The owner of Annapolis’ iconic old-fashioned trolleys that are often synonymous with the city’s wedding scene, said he is abandoning the wedding industry, rather than be forced to serve same-sex couples when Marylard’s marriage equality law takes effect next month.
Grubbs said he has no choice but to walk away from $50,000 in annual revenue, because state law prohibits him from discriminating against gays.
“If they’re providing services to the public, they can’t discriminate who they provide their services to,” said Glendora Hughes, general counsel for the Maryland Commission on Civil Rights; the commission enforces the public accommodation laws that prohibit businesses from discriminating on the basis of race, sexual orientation and other characteristics.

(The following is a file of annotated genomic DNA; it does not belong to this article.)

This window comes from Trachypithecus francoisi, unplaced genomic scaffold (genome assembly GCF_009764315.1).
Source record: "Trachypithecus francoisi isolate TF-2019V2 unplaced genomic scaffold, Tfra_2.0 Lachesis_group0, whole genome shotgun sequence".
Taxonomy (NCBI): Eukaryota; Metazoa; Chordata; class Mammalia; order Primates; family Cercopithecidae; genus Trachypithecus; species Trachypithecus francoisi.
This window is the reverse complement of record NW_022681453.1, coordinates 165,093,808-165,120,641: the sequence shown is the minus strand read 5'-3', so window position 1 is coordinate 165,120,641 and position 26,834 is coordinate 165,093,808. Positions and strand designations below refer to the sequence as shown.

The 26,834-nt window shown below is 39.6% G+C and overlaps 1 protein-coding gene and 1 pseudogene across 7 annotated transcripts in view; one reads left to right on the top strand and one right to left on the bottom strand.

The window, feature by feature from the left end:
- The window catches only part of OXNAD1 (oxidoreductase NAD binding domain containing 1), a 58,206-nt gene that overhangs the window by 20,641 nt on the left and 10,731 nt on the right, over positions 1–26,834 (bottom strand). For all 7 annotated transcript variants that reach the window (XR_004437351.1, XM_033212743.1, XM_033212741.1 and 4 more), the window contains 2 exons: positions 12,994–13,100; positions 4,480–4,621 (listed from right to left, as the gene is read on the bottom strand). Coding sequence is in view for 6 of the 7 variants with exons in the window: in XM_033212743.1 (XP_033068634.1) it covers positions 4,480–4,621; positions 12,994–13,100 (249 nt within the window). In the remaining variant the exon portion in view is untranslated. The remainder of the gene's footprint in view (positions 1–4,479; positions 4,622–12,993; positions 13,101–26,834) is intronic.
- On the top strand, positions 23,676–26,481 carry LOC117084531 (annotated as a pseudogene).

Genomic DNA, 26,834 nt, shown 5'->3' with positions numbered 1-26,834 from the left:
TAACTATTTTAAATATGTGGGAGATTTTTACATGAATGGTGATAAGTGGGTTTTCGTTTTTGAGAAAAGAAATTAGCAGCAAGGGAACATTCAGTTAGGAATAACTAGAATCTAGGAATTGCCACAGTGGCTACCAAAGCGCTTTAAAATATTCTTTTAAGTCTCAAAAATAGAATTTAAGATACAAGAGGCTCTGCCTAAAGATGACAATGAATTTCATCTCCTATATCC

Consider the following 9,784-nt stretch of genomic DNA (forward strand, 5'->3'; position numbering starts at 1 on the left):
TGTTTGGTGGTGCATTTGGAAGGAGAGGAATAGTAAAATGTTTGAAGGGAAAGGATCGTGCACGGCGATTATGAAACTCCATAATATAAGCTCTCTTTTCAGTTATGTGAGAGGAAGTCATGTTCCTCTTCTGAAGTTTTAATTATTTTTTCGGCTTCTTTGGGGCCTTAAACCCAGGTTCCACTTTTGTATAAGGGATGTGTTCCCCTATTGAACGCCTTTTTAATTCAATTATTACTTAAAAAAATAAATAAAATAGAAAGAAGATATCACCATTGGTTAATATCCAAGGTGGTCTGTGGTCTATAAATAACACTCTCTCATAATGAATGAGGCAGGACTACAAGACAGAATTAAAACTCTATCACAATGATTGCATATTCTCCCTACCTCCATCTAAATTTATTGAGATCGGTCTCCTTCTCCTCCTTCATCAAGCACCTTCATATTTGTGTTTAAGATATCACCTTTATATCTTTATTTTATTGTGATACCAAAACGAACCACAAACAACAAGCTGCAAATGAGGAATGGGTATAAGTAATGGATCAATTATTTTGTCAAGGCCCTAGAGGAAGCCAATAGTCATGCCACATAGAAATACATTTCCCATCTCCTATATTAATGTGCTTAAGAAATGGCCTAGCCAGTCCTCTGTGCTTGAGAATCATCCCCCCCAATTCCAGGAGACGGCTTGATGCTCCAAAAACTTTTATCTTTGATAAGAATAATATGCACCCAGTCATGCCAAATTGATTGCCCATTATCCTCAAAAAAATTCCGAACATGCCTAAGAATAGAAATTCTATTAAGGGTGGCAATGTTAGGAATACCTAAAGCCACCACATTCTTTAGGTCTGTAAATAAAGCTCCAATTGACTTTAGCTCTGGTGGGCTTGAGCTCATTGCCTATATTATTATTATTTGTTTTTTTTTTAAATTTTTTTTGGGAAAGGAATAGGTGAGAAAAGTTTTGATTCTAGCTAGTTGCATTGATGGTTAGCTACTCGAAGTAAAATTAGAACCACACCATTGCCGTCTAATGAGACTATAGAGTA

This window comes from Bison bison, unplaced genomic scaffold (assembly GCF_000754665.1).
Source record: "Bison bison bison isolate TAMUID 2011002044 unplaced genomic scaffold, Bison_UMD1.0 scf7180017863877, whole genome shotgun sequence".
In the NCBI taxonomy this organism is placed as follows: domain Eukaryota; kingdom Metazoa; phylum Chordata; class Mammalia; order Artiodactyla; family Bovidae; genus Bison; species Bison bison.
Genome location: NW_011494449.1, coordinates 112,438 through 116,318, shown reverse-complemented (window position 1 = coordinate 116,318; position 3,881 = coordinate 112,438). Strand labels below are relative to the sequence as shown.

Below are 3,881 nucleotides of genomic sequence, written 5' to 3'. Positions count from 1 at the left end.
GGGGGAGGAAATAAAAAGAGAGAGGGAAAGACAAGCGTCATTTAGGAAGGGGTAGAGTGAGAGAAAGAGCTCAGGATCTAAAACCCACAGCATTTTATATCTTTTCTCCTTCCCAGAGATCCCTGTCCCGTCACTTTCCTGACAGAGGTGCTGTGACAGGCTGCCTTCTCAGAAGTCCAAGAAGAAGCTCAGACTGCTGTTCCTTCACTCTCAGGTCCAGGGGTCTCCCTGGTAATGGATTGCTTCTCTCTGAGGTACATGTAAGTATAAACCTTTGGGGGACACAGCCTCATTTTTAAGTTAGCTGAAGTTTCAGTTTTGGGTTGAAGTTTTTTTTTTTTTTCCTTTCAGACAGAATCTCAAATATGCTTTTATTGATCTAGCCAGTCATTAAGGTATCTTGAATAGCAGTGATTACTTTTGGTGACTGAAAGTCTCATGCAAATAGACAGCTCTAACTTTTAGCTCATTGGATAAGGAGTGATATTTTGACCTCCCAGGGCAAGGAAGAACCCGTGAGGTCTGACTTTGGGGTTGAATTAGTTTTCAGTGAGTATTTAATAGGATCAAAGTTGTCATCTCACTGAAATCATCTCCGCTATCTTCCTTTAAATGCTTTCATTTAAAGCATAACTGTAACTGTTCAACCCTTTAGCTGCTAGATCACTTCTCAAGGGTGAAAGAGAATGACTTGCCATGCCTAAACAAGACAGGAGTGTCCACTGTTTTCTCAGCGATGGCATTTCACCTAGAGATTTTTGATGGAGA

Grubbs has refused interviews, but confirmed that he sent an email last month to Chris Belkot, a prospective client, in which he said “we used to do weddings until recently. But we’re a Christian-owned business, and we are not able to lend support to gay marriages. And as a public accommodation, we cannot discriminate between gay or straight couples, so we had to stop doing all wedding transportation.”
“The law exempts my minister from doing same-sex weddings, and the Knights of Columbus don’t have to rent out their hall for a gay wedding reception, but somehow my religious convictions don’t count for anything,” Grubbs wrote, urging Belkot to lobby lawmakers to “amend the new marriage law to allow an exemption for religious conviction for the layperson in the pew.”
Belkot, surprised by Grubbs’ email, fired off a response that read, in part, “It is your right to run your business any way you see fit, but let’s be honest here, you drive a trolley up and down a street. Not exactly God’s work.”
On November 6, voters in Maryland approved the Civil Marriage Protection Act, giving same-sex couples the right to marry. The law takes effect Jan. 1.